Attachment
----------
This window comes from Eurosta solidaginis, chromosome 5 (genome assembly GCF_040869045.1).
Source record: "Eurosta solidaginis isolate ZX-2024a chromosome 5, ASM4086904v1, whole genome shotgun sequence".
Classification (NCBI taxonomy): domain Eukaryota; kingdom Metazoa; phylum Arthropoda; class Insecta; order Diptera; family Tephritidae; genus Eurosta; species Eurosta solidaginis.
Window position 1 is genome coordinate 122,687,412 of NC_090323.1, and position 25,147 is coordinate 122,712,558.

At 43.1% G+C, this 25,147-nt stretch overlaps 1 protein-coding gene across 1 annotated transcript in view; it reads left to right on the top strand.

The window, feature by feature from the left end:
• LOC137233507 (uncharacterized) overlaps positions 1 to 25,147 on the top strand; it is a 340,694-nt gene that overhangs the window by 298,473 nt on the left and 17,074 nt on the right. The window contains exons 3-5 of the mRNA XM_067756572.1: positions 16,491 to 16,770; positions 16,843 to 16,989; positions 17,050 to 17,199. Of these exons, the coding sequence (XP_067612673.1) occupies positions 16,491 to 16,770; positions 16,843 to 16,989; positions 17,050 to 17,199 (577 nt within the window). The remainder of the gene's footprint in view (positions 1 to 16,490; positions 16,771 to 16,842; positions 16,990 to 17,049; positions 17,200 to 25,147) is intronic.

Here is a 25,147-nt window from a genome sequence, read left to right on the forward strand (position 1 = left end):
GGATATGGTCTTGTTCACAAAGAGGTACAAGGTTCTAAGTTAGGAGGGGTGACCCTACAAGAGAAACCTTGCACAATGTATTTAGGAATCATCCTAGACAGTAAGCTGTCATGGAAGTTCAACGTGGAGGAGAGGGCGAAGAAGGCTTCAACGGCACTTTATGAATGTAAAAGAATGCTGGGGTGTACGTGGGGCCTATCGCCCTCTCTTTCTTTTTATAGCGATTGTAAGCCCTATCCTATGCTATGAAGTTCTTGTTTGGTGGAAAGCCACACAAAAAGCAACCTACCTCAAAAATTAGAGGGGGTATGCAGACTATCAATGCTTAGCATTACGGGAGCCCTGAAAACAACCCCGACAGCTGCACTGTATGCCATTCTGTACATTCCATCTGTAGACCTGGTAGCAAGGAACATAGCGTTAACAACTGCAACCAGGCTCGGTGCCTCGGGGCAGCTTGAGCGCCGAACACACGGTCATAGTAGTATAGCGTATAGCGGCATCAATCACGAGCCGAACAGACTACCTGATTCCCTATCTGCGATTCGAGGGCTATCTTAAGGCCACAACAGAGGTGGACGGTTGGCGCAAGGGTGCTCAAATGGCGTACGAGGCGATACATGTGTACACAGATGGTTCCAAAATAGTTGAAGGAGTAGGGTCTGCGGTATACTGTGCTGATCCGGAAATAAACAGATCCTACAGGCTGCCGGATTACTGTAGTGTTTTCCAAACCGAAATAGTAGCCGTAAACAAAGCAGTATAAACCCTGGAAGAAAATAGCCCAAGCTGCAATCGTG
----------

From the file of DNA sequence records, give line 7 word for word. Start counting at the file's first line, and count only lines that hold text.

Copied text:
• LOC137233507 (uncharacterized) overlaps positions 1 to 25,147 on the top strand; it is a 340,694-nt gene that overhangs the window by 298,473 nt on the left and 17,074 nt on the right. The window contains exons 3-5 of the mRNA XM_067756572.1: positions 16,491 to 16,770; positions 16,843 to 16,989; positions 17,050 to 17,199. Of these exons, the coding sequence (XP_067612673.1) occupies positions 16,491 to 16,770; positions 16,843 to 16,989; positions 17,050 to 17,199 (577 nt within the window). The remainder of the gene's footprint in view (positions 1 to 16,490; positions 16,771 to 16,842; positions 16,990 to 17,049; positions 17,200 to 25,147) is intronic.